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Police ordered to release e-records

Municipal government institutions must produce any electronically stored information the public has a right to see, even if it requires using their technical expertise to develop new software, the Ontario Court of Appeal has ruled.

Municipal government institutions must produce any electronically stored information the public has a right to see, even if it requires using their technical expertise to develop new software, the Ontario Court of Appeal has ruled.

In a 3-0 decision yesterday, the court ordered the Toronto Police Services Board to respond “immediately” to requests from Toronto Star reporter Jim Rankin for information stored in two electronic databases, documenting contacts between citizens and police.

Yesterday’s decision marks the first time the court has ruled on the scope of the public’s and the media’s right to access electronic records held by municipal government institut­ions through freedom of informat­ion requests, said Tony Wong, a lawyer for the Star.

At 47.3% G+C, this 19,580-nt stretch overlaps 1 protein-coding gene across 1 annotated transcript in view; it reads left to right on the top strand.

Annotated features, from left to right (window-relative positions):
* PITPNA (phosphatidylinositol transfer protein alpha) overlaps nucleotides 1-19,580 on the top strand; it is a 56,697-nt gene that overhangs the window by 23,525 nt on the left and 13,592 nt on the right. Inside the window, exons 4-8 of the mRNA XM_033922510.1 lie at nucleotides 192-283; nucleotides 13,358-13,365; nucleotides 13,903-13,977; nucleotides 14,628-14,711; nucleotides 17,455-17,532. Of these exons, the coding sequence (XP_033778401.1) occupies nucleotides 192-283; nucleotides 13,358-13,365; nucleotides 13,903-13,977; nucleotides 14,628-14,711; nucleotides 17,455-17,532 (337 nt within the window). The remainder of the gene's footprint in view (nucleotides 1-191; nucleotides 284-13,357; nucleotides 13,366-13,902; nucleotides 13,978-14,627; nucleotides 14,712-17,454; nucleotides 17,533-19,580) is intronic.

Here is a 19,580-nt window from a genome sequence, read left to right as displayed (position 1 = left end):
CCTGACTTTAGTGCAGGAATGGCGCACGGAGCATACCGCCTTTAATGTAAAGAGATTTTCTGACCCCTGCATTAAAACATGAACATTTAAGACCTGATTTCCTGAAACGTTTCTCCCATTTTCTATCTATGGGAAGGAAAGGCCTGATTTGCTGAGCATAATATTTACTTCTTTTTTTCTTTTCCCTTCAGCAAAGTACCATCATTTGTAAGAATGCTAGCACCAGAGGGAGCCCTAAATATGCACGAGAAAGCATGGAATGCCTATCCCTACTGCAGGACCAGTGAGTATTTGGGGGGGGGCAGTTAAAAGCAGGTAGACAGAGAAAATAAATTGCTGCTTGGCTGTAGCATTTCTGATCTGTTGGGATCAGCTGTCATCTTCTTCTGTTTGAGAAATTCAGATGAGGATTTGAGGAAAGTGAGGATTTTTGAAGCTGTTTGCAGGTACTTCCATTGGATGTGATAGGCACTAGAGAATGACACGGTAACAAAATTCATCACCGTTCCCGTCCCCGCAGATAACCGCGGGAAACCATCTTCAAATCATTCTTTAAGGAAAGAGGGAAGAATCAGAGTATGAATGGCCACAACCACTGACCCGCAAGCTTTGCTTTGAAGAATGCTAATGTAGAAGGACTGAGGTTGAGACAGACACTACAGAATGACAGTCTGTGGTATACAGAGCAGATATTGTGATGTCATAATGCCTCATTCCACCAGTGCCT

Rankin began seeking the information in 2003 to test a Toronto police claim that officers do not engage in racial profiling.

Police refused the requ­est, saying it would be time-consuming and require the use of a special computer program to replace personal information, such as names, with numbers.

The decision quashes an earlier ruling from the Divisional Court, which, in effect, said the public can only access electronic government records if they can be produced using the kind of software the municipal institution normally relies on.

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